With your mobile devices you should be very selective about which applications have access to your location.  In general the “free” applications are most likely to abuse your privacy.  Facebook and Google being the devil’s unholy twins.  The information and profile these companies have on you is not as high a risk as when the data is stolen or lost due to incompetence.  The more public your life, the more you need a service to protect you from identity theft.  There are many good ones seek them out and purchase the service.


A Machine That Goes of Itself

“20% Time” is purportedly done at Google depending on who you ask.  This is not surprising in a large organization, which tend to become more controlling over time, but hey Microsoft, “Don’t Be Evil.”  I like to hammer on Google because they are the perfect exemplar of just how fast you can go from daring, reckless innovator to  money chasing, power grubbing, privacy violating, insufferably arrogant mega-corporation.

Here’s how Google has effectively shut down 20% time without actually ending the program, says our source: First, as has been reported previously, Google began to require that engineers get approval from management to take 20% time in order to work on independent projects, a marked departure from the company’s previous policy of making 20% time a right of all Googlers.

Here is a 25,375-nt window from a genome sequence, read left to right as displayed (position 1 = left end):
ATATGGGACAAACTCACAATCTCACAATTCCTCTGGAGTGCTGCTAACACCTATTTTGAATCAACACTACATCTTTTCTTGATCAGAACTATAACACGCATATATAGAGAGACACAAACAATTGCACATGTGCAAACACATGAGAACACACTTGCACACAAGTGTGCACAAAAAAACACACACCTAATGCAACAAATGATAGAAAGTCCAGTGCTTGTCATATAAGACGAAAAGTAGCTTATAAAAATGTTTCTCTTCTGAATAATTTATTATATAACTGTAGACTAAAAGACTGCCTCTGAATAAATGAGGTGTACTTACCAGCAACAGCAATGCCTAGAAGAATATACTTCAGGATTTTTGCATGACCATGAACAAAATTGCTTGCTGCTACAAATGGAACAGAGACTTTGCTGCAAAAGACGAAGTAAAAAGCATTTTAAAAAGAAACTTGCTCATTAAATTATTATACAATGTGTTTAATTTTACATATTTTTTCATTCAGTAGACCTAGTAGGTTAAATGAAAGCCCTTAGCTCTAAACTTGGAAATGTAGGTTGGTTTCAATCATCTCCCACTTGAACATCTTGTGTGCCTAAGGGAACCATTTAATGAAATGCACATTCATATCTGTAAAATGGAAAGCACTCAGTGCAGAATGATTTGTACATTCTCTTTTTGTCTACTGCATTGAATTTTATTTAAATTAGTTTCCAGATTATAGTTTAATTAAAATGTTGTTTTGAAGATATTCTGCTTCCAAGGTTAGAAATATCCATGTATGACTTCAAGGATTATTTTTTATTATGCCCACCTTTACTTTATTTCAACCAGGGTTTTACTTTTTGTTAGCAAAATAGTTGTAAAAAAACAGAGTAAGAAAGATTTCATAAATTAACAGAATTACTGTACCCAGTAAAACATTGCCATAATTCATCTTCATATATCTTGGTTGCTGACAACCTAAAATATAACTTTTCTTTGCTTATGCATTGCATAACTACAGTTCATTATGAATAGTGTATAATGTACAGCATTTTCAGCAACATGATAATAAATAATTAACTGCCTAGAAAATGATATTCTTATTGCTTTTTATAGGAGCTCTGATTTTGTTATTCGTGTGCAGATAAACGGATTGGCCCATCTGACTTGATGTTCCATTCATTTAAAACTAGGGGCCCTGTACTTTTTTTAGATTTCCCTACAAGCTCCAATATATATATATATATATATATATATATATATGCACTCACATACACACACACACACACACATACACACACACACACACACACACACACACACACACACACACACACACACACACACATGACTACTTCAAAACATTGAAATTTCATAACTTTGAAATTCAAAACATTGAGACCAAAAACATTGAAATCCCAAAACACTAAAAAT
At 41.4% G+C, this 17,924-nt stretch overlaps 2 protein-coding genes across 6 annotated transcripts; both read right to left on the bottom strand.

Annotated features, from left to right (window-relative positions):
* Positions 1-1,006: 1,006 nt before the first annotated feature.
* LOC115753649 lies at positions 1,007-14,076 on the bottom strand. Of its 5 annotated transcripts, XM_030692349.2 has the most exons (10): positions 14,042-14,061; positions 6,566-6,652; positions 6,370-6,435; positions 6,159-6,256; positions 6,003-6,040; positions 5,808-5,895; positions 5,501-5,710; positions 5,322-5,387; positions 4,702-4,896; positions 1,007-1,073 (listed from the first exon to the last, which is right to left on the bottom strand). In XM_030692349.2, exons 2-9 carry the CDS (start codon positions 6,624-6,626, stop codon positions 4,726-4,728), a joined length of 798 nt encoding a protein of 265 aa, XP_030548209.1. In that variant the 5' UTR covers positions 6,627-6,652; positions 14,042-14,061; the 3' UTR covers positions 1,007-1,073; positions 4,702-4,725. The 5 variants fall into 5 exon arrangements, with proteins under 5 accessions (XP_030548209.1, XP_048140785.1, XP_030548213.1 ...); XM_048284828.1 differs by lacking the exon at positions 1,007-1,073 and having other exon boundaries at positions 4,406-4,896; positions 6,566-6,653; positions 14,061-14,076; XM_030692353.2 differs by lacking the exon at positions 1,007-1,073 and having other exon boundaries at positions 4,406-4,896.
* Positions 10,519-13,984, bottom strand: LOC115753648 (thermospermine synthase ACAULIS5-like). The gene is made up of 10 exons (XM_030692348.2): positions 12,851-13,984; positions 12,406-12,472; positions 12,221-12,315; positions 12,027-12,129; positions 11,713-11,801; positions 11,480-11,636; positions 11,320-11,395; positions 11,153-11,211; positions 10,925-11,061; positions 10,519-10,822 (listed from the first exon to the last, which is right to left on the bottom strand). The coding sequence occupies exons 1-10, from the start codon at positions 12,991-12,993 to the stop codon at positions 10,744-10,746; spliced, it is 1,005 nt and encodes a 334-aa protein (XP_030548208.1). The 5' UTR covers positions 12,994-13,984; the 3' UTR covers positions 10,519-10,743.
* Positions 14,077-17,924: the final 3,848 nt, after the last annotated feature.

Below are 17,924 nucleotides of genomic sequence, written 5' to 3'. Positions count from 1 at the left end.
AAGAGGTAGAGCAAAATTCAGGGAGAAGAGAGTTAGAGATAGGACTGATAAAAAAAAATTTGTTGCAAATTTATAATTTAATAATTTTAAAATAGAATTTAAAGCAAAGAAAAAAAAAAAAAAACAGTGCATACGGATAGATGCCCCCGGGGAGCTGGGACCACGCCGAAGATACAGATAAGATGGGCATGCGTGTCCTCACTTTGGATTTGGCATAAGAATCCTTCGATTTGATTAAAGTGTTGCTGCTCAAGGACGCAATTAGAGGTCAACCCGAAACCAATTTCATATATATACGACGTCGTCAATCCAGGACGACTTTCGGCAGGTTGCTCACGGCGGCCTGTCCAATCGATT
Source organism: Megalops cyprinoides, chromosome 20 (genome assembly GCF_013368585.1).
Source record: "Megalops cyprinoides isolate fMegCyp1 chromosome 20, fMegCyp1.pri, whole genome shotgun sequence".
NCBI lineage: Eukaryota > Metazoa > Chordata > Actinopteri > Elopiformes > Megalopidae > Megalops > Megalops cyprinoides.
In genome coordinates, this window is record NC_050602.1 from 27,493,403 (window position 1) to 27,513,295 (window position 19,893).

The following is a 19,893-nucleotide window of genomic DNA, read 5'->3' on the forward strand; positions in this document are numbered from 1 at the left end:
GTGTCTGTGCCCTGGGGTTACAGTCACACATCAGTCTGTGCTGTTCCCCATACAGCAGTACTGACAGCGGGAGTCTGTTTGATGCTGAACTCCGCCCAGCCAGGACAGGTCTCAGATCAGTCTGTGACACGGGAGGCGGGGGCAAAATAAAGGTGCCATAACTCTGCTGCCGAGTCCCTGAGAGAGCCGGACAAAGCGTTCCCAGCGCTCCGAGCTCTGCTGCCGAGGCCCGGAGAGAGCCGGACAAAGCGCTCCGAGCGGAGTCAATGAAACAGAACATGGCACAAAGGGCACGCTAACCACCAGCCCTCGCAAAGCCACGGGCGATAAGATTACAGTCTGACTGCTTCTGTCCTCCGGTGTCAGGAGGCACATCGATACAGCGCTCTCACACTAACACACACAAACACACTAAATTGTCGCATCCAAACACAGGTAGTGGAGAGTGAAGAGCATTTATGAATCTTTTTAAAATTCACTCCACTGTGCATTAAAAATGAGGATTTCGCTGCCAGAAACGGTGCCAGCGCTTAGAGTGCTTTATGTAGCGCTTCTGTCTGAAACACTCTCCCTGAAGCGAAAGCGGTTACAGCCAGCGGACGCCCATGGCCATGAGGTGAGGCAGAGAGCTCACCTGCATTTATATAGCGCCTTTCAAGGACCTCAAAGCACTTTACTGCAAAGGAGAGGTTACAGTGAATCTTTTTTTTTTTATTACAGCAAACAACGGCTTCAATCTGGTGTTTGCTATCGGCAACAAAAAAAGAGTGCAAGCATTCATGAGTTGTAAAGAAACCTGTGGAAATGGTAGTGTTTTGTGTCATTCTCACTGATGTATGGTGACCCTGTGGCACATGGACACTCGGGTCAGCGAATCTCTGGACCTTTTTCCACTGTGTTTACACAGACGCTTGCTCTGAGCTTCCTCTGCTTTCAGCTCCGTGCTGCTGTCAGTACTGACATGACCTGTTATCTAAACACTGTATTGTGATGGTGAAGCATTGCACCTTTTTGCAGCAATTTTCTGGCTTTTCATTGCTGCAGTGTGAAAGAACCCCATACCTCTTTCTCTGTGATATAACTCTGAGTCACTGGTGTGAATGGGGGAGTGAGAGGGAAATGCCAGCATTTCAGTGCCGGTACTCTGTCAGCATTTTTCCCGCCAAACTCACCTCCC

Of course it takes approval, independent thought and action is for senior management.

Recently, however, Google’s upper management has clamped down even further, by strongly discouraging managers from approving any 20% projects at all. Managers are judged on the productivity of their teams—Google has a highly developed internal analytics team that constantly measures all employees’ productivity—and the level of productivity that teams are expected to deliver assumes that employees are working on their primary responsibilities 100% of the time.

It’s back on the chain gang boys and girls. Now, put your mouse into it!  The next step for Google in their evolution to fully worthless is to go crying to the government about foreign competition by which they will mean domestic competition whose innovation is hurting their quarterly profits.

Now comes the counter story:

But other engineers, even those who say they use the free time at Google, painted a more nuanced picture.

“20% time isn’t dead — I have been using it at Google consistently for over 7 years, and it has immensely benefited me. You don’t need any permission, at least in engineering.”

However, I would agree that it is “as good as dead”. What killed 20% time? Stack ranking.

Stack ranking?  Jack Welch’s Darwinian approach of killing off the bottom 20% aka getting rid of political enemies.  Apparently at Google they don’t actually fire them.  They must have a re-education camp or something.

Google doesn’t enact exactly this policy, and is more focused on helping its bottom 20% improve, but the point is that such policies of measurement don’t exactly lead to intangibles like incubating new initiatives or products.